Acknowledging that it used packaging made from single-use plastic, Innocent said its focus as a company was on using the minimum amount of plastic while also supporting recycling.

Its ambition was to recycle 70% of their bottles by 2023.

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AFP via Getty Images

The firm also said it was working on developing more sustainable packaging.

Innocent said: “We’re disappointed to see the ruling from the ASA. Our advert was always intended to highlight important global environmental issues and the need for collective action to make a change.

“We transparently share more about the work that we do on sustainability on our website.”

The firm added: “As with any new guidelines, we’d like to work with the ASA and other brands to understand how to align to them to continue the conversation on these important topics.”

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How environmentally friendly is the brand?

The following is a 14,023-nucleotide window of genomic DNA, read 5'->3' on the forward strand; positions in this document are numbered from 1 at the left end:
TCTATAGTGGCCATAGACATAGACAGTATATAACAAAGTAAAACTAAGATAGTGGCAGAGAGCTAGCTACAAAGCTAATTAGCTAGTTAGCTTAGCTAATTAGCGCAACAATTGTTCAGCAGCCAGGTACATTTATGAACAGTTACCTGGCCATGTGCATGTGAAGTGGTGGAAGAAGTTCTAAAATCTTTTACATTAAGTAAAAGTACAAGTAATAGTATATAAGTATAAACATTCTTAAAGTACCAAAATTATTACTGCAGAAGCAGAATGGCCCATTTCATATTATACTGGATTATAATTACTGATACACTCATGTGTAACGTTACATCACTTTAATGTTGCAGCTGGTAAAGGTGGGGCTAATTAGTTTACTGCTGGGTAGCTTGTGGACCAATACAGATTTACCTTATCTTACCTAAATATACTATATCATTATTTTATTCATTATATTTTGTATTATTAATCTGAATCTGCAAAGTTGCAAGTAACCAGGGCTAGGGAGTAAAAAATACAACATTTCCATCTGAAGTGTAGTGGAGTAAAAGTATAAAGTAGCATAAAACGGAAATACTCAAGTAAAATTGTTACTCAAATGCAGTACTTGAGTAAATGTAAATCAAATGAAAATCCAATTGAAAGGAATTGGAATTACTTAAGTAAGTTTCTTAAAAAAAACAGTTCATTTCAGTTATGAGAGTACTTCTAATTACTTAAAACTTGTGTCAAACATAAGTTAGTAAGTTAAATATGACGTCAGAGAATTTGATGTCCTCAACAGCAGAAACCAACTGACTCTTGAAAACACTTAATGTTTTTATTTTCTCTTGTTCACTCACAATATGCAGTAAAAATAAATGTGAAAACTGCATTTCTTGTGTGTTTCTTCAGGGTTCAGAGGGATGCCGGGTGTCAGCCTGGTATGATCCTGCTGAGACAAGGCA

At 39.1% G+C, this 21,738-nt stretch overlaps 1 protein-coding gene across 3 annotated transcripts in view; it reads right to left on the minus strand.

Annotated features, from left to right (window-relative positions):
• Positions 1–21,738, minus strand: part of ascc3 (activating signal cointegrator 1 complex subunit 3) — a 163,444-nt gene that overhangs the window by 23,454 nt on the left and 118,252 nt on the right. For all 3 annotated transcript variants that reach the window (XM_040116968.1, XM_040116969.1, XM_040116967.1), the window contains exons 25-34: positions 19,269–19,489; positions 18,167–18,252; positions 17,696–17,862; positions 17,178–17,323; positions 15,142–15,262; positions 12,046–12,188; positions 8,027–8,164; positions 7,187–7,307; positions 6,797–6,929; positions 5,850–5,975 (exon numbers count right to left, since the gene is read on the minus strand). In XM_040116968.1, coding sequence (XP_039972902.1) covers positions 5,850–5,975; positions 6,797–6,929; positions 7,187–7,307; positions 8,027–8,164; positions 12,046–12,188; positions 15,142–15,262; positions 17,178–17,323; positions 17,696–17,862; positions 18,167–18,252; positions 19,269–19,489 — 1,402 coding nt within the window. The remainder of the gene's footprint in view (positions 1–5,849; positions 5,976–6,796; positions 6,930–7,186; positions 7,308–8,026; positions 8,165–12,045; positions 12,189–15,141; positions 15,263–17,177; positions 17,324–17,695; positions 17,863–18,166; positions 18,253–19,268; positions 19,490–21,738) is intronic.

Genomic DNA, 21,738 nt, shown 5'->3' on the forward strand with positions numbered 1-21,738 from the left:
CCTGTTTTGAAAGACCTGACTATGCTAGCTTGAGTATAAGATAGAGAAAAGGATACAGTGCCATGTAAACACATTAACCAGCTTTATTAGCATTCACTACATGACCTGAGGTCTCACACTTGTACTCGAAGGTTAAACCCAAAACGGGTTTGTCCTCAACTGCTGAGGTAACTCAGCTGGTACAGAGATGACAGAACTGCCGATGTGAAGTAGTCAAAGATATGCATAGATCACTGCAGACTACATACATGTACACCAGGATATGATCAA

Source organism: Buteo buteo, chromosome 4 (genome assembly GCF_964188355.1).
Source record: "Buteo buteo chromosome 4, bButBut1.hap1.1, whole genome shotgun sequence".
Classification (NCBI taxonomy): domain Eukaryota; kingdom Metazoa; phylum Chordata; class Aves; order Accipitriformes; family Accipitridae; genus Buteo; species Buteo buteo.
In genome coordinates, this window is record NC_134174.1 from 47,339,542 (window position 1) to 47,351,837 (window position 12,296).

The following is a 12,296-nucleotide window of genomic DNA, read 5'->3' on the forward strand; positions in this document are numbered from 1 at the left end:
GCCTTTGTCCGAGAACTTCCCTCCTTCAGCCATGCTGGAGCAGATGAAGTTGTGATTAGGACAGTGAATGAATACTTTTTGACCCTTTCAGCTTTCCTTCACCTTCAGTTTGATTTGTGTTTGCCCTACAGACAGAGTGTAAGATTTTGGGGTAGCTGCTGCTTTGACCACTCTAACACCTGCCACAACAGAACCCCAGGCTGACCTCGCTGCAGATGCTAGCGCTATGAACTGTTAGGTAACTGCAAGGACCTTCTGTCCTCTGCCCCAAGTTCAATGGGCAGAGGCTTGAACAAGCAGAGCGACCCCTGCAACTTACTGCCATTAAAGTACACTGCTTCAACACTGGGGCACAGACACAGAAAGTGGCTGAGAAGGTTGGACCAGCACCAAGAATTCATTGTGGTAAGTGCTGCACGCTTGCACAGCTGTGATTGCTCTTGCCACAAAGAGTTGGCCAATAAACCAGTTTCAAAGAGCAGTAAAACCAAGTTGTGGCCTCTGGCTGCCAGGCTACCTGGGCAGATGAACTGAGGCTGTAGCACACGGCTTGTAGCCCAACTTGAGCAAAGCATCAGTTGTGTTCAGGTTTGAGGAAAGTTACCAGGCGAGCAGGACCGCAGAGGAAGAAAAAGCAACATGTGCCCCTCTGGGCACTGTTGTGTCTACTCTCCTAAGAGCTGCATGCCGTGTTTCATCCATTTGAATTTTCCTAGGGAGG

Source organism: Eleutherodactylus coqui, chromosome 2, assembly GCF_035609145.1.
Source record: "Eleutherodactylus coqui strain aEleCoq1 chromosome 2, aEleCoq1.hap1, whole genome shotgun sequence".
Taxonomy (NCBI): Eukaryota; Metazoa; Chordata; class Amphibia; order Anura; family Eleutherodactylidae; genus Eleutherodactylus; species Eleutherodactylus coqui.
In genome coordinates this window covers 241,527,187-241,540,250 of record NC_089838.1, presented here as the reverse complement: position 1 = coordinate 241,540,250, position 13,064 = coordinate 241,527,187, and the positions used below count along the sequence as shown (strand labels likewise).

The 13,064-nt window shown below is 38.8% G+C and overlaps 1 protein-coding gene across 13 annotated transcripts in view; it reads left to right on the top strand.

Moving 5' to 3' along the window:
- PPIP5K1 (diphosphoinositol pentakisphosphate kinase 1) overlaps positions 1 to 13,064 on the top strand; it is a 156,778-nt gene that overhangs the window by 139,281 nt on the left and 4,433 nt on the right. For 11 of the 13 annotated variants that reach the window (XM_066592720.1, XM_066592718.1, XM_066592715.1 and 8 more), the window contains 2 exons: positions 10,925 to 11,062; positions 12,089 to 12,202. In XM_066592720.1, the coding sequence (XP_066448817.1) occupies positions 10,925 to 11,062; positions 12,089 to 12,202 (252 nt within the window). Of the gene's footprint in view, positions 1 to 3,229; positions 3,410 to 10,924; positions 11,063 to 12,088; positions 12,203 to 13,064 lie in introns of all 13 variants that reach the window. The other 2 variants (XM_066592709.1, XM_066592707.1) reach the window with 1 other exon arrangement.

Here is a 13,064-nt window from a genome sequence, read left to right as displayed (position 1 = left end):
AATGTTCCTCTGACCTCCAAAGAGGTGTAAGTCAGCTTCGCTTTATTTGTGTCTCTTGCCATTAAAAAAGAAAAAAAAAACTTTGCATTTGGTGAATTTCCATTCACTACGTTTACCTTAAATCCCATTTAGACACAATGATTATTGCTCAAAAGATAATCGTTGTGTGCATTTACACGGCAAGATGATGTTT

Innocent is owned by Coca-Cola which produces about three million tonnes of plastic packaging a year - equivalent to 200,000 bottles a minute.

In 2019, it was found to be the most polluting brand in a global audit of plastic waste by the charity Break Free From Plastic.

The bottles Innocent sells in the UK contain 50% recycled plastic and 50% virgin material, not including the caps and labels.

Environmental groups have repeatedly campaigned for single-use plastic to be drastically reduced to prevent pollution.

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Scotland has announced it will ban most single-use plastic from June 2022.